“We believe that people should be able to connect with one another, express themselves authentically, and thrive on the platform,” TikTok wrote. “And we know that fostering an inclusive space requires prioritizing the needs of our community. We strive to protect our LGBTQIA+ community on TikTok by taking action, including removal, on content and accounts that engage in harassment, bullying, hate speech, and hateful behavior, such as deadnaming or misgendering — as explained in our Community Guidelines(opens in a new tab). We also empower people to create the best TikTok experience for themselves by providing a range of safety features, such as confidential ways to report(opens in a new tab) potentially violative content and accounts, comment filtering tools(opens in a new tab) and privacy settings(opens in a new tab) to choose who can engage with their content.

“Honored and humbled to be part of our community’s path to Pride, we will continually look for ways to build an inspiring and inclusive platform for all voices.”

The full Visionary Voices list can be found below.

CreatorsDevin Halbal (@hal.baddie(opens in a new tab)), a trans social media icon, lifestyle and travel vlogger, and meme queen.

Jae Gurley (@jaegurley(opens in a new tab)), a nonbinary performer recognized for their “Bougie B” lifestyle content and personal storytelling.

Mercury Stardust (@mercurystardust(opens in a new tab)), a professional home maintenance technician, performer, and award-winning activist known as the app’s “Trans Handy Ma’am.”

Jake Shane (@octopusslover8(opens in a new tab)), a comedian and content creator who gained a following for his PSAs and Gen Z reimaginings of significant historical events.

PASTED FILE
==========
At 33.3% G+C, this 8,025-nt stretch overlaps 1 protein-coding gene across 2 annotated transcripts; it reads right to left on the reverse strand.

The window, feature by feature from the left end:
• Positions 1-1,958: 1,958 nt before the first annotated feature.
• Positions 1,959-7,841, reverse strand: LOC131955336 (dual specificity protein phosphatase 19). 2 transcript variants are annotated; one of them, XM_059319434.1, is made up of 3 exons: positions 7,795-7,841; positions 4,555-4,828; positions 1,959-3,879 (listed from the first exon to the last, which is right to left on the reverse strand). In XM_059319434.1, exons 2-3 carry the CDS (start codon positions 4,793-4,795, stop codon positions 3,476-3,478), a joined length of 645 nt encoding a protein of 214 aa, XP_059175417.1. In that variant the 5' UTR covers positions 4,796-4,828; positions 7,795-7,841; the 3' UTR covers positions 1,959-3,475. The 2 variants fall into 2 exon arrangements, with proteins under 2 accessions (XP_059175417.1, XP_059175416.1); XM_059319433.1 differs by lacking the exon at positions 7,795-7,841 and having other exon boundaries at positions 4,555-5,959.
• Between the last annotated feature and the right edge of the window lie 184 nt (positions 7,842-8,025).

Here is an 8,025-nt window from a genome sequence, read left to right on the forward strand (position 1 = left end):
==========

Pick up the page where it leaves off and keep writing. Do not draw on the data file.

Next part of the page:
Am and Noey Zletnis (@thezletnis(opens in a new tab)), a queer sister duo who post about self-expression, inclusive fashion, and LGBTQ+ advocacy.

Industry DisruptorsSaucy Santana (@saucysantana(opens in a new tab)), a recognized artist and performer known for TikTok-popular hits like “Walk Em Like A Dog” and “Material Girl.”

Tate Farris (@imbabytate(opens in a new tab)), a multi-genre artist whose discography has become viral on TikTok with sounds like the confidence-boosting “I Am,” the playful “Hey, Mickey!,” and her feature on Ashnikko’s massive single “Stupid.”

Mick, Robert, Jessay, and Bill (@oldgays(opens in a new tab)), the minds behind humorous The Old Gays account, known for their trendy and heartwarming videos.

Jonathan Kung (@jonkung(opens in a new tab)), a chef and creator with a mission to teach others how to combine their cultures and personalities in their food.

Andre Isaacs (@drdre4000(opens in a new tab)), an associate professor of chemistry who uses his platform to challenge stereotypes of the STEM community through dances, skits, and educational content with his diverse student lab staff.

Small-Owned BusinessesJodyann Morgan (@ctoan.co(opens in a new tab)), the Black, queer candle business owner of CTOAN Co.

Eunice Straight Head (@n00nice(opens in a new tab)), an Indigenous artist (Mnicouju Lakota, Cheyenne River Sioux Tribe) who combines photography with fashion, cosplay, beading, sewing, and Indigenous representation.

David Yi (@goodlight.world(opens in a new tab)), a journalist and Korean American co-founder of the gender-inclusive beauty brand Good Light Cosmetics.

Jack and Bec (@jackandbec(opens in a new tab)), sisters, illustrators, designers, and makers, who create art centered around body positivity, deaf pride, LGBTQIA+ pride, mental health awareness, and social justice.

Nicholas Scheppard and Jenson Titus (@verygaypaint(opens in a new tab)), comedians-turned-painters and owners of Very Gay Paint, a muralist company centered around their own queerness and colorful designs.

Chase joined Mashable’s S